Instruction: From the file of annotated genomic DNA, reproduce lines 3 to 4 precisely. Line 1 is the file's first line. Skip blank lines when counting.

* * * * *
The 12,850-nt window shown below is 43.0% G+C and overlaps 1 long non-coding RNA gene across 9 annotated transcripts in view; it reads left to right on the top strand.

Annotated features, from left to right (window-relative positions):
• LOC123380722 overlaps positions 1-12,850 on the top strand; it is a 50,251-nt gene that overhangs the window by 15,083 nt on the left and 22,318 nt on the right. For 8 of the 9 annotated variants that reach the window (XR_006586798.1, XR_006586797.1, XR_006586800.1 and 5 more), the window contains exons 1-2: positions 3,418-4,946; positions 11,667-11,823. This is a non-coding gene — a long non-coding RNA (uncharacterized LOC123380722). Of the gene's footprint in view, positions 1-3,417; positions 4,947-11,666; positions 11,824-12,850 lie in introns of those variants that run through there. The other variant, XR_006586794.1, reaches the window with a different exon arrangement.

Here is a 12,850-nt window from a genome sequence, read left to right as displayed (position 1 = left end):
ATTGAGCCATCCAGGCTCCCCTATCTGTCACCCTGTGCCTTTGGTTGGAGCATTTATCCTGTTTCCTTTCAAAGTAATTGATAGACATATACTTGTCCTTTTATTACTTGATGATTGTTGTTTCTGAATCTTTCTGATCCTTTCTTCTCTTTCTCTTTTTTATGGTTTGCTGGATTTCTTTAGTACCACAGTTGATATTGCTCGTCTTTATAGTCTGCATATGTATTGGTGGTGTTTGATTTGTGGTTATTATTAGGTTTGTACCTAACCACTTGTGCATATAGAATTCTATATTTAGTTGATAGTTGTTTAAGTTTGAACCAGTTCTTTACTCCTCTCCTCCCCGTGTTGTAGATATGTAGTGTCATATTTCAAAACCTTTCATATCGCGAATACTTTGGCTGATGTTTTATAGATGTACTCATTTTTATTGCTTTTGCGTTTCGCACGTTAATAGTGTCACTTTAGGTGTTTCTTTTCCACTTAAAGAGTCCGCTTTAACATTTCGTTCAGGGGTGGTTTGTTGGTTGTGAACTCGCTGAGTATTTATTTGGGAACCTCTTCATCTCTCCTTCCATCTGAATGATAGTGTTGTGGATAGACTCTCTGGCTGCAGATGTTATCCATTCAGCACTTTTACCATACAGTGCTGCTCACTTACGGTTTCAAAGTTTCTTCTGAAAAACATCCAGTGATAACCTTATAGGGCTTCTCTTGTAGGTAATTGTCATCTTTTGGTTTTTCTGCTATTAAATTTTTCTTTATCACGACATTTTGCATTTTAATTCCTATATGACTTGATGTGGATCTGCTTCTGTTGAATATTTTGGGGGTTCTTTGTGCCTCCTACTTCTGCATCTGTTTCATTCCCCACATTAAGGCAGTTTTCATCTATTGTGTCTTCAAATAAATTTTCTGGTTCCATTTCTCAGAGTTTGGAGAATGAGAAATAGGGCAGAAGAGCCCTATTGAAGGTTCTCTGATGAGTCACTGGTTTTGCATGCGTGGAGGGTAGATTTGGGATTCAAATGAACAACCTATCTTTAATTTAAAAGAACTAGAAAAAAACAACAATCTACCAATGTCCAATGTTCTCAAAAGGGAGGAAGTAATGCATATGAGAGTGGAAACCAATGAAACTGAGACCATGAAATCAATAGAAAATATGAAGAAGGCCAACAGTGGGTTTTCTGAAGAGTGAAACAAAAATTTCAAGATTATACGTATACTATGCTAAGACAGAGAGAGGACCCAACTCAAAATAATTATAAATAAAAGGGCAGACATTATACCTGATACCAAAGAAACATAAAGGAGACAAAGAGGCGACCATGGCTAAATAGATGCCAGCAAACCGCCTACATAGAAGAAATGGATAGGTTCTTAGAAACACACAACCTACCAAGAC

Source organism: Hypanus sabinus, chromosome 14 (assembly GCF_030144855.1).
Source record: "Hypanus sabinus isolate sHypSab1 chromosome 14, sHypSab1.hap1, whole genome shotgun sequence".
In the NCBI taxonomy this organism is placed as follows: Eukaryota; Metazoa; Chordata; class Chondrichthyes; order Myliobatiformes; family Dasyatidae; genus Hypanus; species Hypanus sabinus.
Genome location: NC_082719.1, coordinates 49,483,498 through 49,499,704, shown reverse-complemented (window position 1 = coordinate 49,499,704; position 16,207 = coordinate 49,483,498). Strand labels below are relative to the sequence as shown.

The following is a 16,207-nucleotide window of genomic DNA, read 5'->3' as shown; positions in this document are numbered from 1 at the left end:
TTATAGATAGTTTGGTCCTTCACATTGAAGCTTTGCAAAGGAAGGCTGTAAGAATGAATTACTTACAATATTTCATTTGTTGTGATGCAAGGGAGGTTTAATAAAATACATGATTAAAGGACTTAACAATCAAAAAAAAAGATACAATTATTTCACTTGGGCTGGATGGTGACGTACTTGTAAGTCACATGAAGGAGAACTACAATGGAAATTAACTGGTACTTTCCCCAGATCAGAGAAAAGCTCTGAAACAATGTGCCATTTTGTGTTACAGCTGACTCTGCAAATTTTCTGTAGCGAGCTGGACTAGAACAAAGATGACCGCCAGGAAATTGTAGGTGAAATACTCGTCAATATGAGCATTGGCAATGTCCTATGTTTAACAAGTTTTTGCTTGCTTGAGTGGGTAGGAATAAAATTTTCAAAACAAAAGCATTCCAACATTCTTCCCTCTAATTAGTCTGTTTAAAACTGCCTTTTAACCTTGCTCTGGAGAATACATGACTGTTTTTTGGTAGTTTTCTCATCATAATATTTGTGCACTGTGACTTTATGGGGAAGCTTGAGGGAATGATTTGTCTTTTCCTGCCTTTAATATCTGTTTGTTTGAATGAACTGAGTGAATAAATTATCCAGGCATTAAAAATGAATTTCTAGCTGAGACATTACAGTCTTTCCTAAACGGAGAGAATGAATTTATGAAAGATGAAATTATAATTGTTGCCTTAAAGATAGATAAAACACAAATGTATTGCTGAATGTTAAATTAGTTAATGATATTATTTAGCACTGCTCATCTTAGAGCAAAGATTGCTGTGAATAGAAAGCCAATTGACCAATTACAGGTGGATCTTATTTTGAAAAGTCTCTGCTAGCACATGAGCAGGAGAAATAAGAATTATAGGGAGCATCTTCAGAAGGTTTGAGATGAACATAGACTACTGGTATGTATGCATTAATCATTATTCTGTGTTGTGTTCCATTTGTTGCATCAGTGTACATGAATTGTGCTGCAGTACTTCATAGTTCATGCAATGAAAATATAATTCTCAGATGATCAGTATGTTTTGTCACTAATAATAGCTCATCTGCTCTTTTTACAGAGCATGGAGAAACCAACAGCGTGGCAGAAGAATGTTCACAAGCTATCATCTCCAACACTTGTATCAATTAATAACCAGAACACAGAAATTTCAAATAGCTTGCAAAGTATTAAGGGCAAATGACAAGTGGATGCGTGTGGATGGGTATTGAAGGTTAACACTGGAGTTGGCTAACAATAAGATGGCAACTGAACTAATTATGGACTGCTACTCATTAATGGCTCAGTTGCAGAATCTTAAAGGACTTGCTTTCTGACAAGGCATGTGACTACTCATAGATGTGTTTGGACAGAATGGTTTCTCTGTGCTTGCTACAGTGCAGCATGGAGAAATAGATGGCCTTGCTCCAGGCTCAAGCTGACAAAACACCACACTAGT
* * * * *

• LOC123380722 overlaps positions 1-12,850 on the top strand; it is a 50,251-nt gene that overhangs the window by 15,083 nt on the left and 22,318 nt on the right. For 8 of the 9 annotated variants that reach the window (XR_006586798.1, XR_006586797.1, XR_006586800.1 and 5 more), the window contains exons 1-2: positions 3,418-4,946; positions 11,667-11,823. This is a non-coding gene — a long non-coding RNA (uncharacterized LOC123380722). Of the gene's footprint in view, positions 1-3,417; positions 4,947-11,666; positions 11,824-12,850 lie in introns of those variants that run through there. The other variant, XR_006586794.1, reaches the window with a different exon arrangement.

Here is a 12,850-nt window from a genome sequence, read left to right as displayed (position 1 = left end):